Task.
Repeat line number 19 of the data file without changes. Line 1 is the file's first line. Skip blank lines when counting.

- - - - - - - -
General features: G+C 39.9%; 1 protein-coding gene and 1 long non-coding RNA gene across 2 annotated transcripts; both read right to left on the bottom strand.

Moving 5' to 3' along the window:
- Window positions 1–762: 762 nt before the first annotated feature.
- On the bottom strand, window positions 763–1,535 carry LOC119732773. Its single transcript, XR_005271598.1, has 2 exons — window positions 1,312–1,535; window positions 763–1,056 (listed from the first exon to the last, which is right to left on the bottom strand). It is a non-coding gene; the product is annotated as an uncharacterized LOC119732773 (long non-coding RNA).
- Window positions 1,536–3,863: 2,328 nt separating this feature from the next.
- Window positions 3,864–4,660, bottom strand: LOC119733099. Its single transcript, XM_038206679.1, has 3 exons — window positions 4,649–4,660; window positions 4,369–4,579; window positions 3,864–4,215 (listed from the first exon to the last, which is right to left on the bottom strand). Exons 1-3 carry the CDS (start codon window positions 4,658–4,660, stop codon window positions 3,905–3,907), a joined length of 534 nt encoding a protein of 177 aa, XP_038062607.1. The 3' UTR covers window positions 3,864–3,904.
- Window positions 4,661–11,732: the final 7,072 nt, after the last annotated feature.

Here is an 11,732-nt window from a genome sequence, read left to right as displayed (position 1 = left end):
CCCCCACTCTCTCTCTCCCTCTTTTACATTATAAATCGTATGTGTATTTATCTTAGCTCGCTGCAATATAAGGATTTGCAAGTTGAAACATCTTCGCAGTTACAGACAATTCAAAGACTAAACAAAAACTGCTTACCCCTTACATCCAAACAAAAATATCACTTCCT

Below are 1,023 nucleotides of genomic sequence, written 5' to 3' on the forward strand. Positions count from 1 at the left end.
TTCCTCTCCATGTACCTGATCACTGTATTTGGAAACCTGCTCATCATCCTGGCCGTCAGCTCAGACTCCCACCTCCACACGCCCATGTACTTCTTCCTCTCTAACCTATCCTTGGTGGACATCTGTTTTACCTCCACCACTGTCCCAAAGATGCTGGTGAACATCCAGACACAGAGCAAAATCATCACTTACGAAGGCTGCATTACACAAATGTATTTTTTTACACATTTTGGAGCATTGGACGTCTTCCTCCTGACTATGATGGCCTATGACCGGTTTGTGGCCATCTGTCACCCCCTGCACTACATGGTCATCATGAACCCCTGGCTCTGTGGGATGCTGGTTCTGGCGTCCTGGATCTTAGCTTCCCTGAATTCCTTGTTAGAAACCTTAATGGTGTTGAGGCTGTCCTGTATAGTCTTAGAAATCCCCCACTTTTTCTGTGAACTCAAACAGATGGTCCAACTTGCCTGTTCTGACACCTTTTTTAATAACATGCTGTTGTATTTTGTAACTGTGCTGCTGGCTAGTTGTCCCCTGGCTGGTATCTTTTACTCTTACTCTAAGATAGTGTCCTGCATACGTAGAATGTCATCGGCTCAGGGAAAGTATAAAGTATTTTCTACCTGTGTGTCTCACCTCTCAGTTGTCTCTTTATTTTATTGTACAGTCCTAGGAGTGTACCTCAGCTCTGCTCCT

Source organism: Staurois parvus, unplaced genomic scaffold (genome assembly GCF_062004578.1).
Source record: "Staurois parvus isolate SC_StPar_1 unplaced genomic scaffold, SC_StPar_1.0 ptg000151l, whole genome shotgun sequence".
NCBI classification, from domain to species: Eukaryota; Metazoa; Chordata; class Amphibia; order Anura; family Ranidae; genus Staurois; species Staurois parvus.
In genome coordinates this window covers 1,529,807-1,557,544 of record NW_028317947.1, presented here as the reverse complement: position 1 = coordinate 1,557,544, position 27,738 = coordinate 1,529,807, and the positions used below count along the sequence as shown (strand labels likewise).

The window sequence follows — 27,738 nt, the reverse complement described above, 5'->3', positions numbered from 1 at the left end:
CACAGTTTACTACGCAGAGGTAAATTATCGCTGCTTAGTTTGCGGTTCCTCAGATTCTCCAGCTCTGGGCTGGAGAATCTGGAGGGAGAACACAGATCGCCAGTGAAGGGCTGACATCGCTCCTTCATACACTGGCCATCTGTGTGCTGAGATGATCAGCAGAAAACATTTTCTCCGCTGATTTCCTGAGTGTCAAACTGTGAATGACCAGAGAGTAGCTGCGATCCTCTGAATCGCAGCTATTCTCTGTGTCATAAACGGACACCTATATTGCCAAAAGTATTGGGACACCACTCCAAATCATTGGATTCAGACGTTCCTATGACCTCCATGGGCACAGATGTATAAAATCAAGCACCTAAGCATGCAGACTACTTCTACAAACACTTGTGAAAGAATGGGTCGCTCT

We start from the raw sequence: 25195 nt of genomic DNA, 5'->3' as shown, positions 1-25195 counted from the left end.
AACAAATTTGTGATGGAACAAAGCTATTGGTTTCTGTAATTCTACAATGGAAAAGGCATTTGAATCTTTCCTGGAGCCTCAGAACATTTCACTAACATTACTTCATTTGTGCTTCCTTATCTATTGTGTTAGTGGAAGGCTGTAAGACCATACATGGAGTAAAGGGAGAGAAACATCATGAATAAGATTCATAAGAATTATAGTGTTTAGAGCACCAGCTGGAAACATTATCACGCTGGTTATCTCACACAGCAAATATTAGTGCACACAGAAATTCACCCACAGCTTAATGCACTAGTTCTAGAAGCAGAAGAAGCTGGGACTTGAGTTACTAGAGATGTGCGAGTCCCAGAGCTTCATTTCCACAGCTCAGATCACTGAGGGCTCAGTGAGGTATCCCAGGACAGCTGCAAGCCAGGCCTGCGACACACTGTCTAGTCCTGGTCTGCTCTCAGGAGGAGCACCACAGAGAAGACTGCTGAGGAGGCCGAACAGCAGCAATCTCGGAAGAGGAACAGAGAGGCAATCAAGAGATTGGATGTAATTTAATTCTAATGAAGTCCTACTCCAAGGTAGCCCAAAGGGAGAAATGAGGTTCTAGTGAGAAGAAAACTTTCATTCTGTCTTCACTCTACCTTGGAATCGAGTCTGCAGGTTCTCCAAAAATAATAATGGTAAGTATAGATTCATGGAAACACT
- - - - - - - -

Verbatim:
AACAAATTTGTGATGGAACAAAGCTATTGGTTTCTGTAATTCTACAATGGAAAAGGCATTTGAATCTTTCCTGGAGCCTCAGAACATTTCACTAACATTACTTCATTTGTGCTTCCTTATCTATTGTGTTAGTGGAAGGCTGTAAGACCATACATGGAGTAAAGGGAGAGAAACATCATGAATAAGATTCATAAGAATTATAGTGTTTAGAGCACCAGCTGGAAACATTATCACGCTGGTTATCTCACACAGCAAATATTAGTGCACACAGAAATTCACCCACAGCTTAATGCACTAGTTCTAGAAGCAGAAGAAGCTGGGACTTGAGTTACTAGAGATGTGCGAGTCCCAGAGCTTCATTTCCACAGCTCAGATCACTGAGGGCTCAGTGAGGTATCCCAGGACAGCTGCAAGCCAGGCCTGCGACACACTGTCTAGTCCTGGTCTGCTCTCAGGAGGAGCACCACAGAGAAGACTGCTGAGGAGGCCGAACAGCAGCAATCTCGGAAGAGGAACAGAGAGGCAATCAAGAGATTGGATGTAATTTAATTCTAATGAAGTCCTACTCCAAGGTAGCCCAAAGGGAGAAATGAGGTTCTAGTGAGAAGAAAACTTTCATTCTGTCTTCACTCTACCTTGGAATCGAGTCTGCAGGTTCTCCAAAAATAATAATGGTAAGTATAGATTCATGGAAACACT